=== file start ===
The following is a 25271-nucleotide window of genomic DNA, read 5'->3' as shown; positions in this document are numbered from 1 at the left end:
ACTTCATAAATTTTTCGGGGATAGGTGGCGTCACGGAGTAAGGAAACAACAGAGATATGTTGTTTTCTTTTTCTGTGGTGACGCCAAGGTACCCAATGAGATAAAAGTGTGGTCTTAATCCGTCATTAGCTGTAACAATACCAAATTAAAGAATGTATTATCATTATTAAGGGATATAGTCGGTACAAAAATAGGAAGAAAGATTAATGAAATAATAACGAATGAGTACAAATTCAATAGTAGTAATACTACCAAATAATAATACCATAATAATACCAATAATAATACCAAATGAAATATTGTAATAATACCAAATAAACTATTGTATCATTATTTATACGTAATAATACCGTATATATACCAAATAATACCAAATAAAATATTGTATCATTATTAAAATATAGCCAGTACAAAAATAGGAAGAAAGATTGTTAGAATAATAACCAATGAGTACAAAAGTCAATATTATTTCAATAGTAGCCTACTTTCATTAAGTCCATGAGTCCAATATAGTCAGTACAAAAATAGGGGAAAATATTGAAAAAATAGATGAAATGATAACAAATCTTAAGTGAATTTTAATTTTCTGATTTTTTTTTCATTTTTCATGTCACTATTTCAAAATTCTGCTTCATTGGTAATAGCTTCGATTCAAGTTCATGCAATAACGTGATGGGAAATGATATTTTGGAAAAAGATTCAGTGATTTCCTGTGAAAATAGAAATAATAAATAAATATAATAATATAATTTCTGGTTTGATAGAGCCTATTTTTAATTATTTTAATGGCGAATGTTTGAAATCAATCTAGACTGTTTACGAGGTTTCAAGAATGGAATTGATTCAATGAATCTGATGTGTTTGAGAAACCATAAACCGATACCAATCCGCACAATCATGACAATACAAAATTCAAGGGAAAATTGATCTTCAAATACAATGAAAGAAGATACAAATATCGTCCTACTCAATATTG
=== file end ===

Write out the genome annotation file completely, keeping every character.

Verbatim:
The following is a 25271-nucleotide window of genomic DNA, read 5'->3' as shown; positions in this document are numbered from 1 at the left end:
ACTTCATAAATTTTTCGGGGATAGGTGGCGTCACGGAGTAAGGAAACAACAGAGATATGTTGTTTTCTTTTTCTGTGGTGACGCCAAGGTACCCAATGAGATAAAAGTGTGGTCTTAATCCGTCATTAGCTGTAACAATACCAAATTAAAGAATGTATTATCATTATTAAGGGATATAGTCGGTACAAAAATAGGAAGAAAGATTAATGAAATAATAACGAATGAGTACAAATTCAATAGTAGTAATACTACCAAATAATAATACCATAATAATACCAATAATAATACCAAATGAAATATTGTAATAATACCAAATAAACTATTGTATCATTATTTATACGTAATAATACCGTATATATACCAAATAATACCAAATAAAATATTGTATCATTATTAAAATATAGCCAGTACAAAAATAGGAAGAAAGATTGTTAGAATAATAACCAATGAGTACAAAAGTCAATATTATTTCAATAGTAGCCTACTTTCATTAAGTCCATGAGTCCAATATAGTCAGTACAAAAATAGGGGAAAATATTGAAAAAATAGATGAAATGATAACAAATCTTAAGTGAATTTTAATTTTCTGATTTTTTTTTCATTTTTCATGTCACTATTTCAAAATTCTGCTTCATTGGTAATAGCTTCGATTCAAGTTCATGCAATAACGTGATGGGAAATGATATTTTGGAAAAAGATTCAGTGATTTCCTGTGAAAATAGAAATAATAAATAAATATAATAATATAATTTCTGGTTTGATAGAGCCTATTTTTAATTATTTTAATGGCGAATGTTTGAAATCAATCTAGACTGTTTACGAGGTTTCAAGAATGGAATTGATTCAATGAATCTGATGTGTTTGAGAAACCATAAACCGATACCAATCCGCACAATCATGACAATACAAAATTCAAGGGAAAATTGATCTTCAAATACAATGAAAGAAGATACAAATATCGTCCTACTCAATATTG